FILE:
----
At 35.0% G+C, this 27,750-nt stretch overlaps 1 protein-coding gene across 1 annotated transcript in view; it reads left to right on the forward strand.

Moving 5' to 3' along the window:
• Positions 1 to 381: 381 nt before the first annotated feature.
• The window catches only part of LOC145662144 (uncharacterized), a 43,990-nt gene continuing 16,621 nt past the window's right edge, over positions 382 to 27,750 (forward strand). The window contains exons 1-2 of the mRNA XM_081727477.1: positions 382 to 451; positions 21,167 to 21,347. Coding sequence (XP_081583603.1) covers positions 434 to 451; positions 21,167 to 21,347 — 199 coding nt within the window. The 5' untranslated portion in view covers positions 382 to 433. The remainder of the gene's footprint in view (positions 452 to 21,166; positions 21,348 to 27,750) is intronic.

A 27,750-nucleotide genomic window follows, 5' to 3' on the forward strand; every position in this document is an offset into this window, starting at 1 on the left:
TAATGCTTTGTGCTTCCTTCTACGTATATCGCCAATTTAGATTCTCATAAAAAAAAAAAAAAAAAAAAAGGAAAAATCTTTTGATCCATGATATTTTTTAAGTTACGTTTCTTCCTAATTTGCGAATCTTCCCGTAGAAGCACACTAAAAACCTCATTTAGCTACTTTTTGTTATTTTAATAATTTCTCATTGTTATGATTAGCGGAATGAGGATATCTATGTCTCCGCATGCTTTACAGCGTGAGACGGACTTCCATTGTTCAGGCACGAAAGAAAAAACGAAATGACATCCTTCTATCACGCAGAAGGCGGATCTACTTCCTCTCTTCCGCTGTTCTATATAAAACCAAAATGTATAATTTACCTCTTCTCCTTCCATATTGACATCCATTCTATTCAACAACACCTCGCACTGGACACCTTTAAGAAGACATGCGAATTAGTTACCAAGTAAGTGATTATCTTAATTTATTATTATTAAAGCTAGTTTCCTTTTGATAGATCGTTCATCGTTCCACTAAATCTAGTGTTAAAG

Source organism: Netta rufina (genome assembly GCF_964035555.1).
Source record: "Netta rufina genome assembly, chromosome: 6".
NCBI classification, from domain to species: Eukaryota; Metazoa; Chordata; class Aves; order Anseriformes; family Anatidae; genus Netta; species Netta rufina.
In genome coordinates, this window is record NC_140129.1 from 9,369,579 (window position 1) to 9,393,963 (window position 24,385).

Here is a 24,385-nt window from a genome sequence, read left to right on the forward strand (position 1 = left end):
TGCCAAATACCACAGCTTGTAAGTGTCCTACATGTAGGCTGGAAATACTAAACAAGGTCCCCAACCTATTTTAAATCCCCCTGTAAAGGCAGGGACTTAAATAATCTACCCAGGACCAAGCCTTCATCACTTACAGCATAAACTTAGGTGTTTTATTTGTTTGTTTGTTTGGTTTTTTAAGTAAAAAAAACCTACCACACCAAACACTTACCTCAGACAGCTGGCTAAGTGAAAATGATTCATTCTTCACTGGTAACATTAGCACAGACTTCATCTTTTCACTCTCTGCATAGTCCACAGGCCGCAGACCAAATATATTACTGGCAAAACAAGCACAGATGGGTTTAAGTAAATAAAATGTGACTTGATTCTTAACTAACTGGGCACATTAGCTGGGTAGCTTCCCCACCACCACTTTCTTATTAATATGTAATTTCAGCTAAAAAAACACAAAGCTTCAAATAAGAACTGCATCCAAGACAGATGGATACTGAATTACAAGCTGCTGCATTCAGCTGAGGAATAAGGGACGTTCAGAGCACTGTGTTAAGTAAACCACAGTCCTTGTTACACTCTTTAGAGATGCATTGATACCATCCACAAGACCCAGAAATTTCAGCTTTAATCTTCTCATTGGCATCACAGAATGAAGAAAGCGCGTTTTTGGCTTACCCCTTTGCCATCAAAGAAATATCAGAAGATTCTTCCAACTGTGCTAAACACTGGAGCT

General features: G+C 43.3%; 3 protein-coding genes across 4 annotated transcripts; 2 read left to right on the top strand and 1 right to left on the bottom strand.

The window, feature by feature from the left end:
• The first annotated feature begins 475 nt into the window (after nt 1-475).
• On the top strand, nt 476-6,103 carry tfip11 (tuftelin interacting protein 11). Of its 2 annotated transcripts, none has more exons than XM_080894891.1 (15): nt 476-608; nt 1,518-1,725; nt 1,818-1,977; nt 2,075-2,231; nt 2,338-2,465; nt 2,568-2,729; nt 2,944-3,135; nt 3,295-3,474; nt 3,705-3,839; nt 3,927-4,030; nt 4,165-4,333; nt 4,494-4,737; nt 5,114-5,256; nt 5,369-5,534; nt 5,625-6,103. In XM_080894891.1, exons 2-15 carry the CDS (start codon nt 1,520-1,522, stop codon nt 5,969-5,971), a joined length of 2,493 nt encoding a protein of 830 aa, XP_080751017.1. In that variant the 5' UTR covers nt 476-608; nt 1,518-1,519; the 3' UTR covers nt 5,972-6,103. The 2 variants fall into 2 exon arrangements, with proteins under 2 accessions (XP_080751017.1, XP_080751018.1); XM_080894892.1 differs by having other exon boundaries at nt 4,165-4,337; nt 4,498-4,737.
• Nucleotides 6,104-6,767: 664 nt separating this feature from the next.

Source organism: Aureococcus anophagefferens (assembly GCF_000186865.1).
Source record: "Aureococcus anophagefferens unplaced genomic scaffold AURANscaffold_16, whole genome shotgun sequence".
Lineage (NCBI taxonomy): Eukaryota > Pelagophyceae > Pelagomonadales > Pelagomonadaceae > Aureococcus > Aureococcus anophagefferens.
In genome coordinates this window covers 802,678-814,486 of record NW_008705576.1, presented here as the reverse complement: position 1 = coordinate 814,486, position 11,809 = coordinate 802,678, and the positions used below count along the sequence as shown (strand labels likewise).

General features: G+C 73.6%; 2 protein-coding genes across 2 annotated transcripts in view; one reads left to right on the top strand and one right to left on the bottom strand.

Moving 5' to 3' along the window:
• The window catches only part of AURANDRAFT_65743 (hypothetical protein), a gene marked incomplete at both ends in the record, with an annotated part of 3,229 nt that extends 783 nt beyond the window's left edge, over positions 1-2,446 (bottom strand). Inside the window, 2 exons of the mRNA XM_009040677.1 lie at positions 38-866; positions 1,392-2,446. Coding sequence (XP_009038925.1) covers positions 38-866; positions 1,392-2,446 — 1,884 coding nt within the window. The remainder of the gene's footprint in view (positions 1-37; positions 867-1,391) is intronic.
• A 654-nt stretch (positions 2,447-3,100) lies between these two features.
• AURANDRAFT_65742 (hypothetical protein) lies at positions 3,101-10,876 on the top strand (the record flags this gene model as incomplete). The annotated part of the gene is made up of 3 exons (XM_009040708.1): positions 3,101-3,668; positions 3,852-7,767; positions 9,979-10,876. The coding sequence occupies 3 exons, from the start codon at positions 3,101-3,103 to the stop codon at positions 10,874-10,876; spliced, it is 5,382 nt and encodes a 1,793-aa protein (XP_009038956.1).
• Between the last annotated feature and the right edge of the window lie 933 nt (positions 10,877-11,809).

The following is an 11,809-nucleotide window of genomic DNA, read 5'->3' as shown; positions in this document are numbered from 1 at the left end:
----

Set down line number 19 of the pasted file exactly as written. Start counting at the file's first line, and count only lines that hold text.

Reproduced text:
Source record: "Aureococcus anophagefferens unplaced genomic scaffold AURANscaffold_16, whole genome shotgun sequence".